The protest started with the dances and the songs. The children feared nothing; even the very young ones were even chanting ‘enshash’. Then off went the gun and things went awry! Then follows the fright and the trauma!
I recall reading and seeing many adults who got seriously traumatized by the violence that took over the #EndSARS protest. My daughter, who is in her early twenties, is yet to fully recover from the trauma. She could not sleep for days. So were many others.
That brings us to the mainstay of this piece. If adults could be so affected, how much more the young ones!
Following the violence that followed the protest, and the gory pictures and videos everywhere on the media, children are, no doubt, left confused, worried and scared. Some may not know what is going on but got really scared; while some have glues.
The events are enough to cause trauma in children, and the effect will be long lasting.
We must shield the children from the trauma by not discussing in their presence the police brutality and the violence that followed the protest. We must try as much as possible to keep them away from all the gory videos circulating around. Please reassure them that they are safe.
Some children are at the age they can understand what has been going on. Then engage in a reassuring discussion with them. You must first find out how much of what is going on they know; and pick the conversation from there. You are not to lie to them, anyway but let them know that things really are not irredeemable. Let them not lose faith but must believe that solution will ultimately come particularly from God.
Let them understand that despite what has happened, we place high premium on life. Sanctity of life can never be debated upon.
Studies have shown that children who have witnessed or experienced complex trauma react differently to the trauma. However, one thing stands out; they may internalize or externalize the stress reactions which more often than not lead to depression, anxiety, or anger. Stress in the environment can impair the development of the brain and the nervous system. We do not desire this for our children, no doubt.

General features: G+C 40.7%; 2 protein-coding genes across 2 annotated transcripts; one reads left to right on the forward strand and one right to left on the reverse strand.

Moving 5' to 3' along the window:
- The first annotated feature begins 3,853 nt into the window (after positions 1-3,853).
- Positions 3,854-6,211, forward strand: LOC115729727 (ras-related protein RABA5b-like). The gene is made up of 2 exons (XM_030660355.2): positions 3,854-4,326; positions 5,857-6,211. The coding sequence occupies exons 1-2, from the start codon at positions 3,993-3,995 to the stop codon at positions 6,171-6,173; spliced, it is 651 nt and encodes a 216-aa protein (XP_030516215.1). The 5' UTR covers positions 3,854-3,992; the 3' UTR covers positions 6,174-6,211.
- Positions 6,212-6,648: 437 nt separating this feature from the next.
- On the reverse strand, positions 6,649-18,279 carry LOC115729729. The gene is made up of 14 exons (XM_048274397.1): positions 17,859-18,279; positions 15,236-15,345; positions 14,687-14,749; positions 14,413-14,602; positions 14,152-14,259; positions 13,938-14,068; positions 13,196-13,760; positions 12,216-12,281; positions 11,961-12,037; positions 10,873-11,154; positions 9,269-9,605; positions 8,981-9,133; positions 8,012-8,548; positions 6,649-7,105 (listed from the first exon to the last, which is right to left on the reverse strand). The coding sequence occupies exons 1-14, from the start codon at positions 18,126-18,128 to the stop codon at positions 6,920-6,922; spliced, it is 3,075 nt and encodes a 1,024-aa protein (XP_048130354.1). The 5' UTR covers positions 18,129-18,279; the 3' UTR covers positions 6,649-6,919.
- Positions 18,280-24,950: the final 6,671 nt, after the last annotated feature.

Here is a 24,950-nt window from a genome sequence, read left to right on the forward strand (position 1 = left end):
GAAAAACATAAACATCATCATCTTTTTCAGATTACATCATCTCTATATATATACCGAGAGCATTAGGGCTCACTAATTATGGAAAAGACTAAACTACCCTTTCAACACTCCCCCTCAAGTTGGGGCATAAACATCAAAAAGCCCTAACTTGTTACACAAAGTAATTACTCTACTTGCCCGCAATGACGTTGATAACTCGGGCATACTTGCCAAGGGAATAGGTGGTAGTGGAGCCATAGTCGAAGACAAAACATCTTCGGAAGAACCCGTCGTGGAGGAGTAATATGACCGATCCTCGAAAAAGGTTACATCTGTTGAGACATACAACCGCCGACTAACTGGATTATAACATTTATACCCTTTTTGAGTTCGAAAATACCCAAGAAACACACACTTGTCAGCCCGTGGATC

It is found that children with complex trauma experiences may develop chronic or recurrent physical complaints such as headaches, stomach aches, irritable bowel movement and a lot more.
Their emotional responses may be unpredictable or explosive. A child may react to a reminder of a trauma with trembling, anger, or sadness.
The recent events in Nigeria have the tendency of creating in the children’s mind that Nigeria is a dangerous place one cannot be sure of protection even from those one looks up to for protection. This might make them be too vigilant and guarded in their perception of the country, and in their interactions and relationship with others.
It is also found that children tend to dissociate, or mentally separate themselves from any overwhelming and terrifying experience they encounter. This might turn out to be the situation for Nigerian children in Diaspora. These ones may mentally dissociate from Nigeria perceiving it as a country exhibiting so much violence.
My little niece, unfortunately, watched the video of the Toll gate shooting and the violence that followed thereafter. She cried herself to sleep and told her mum that she would never go to Nigeria.
We must check the exposure of our children to all these violence going on. For those who have been exposed to all the videos, it is time to find out how much they have been affected mentally. Reassure them and instill faith. Some of them could be traumatized by now without us knowing.
Please check out for these signs: difficulty in sleeping, or eating, unusual nightmares, depressive moods, intense emotional upset and outbursts, unusual lack of attention or focus; anything unusual such as talking to oneself, constant and persistent aches and pains, and resumption of bedwetting.
There is an obligation on us to protect the mental well-being of our children. We still need these children to maintain faith in our nation and not see it as a total failure. So we have got work at our hand.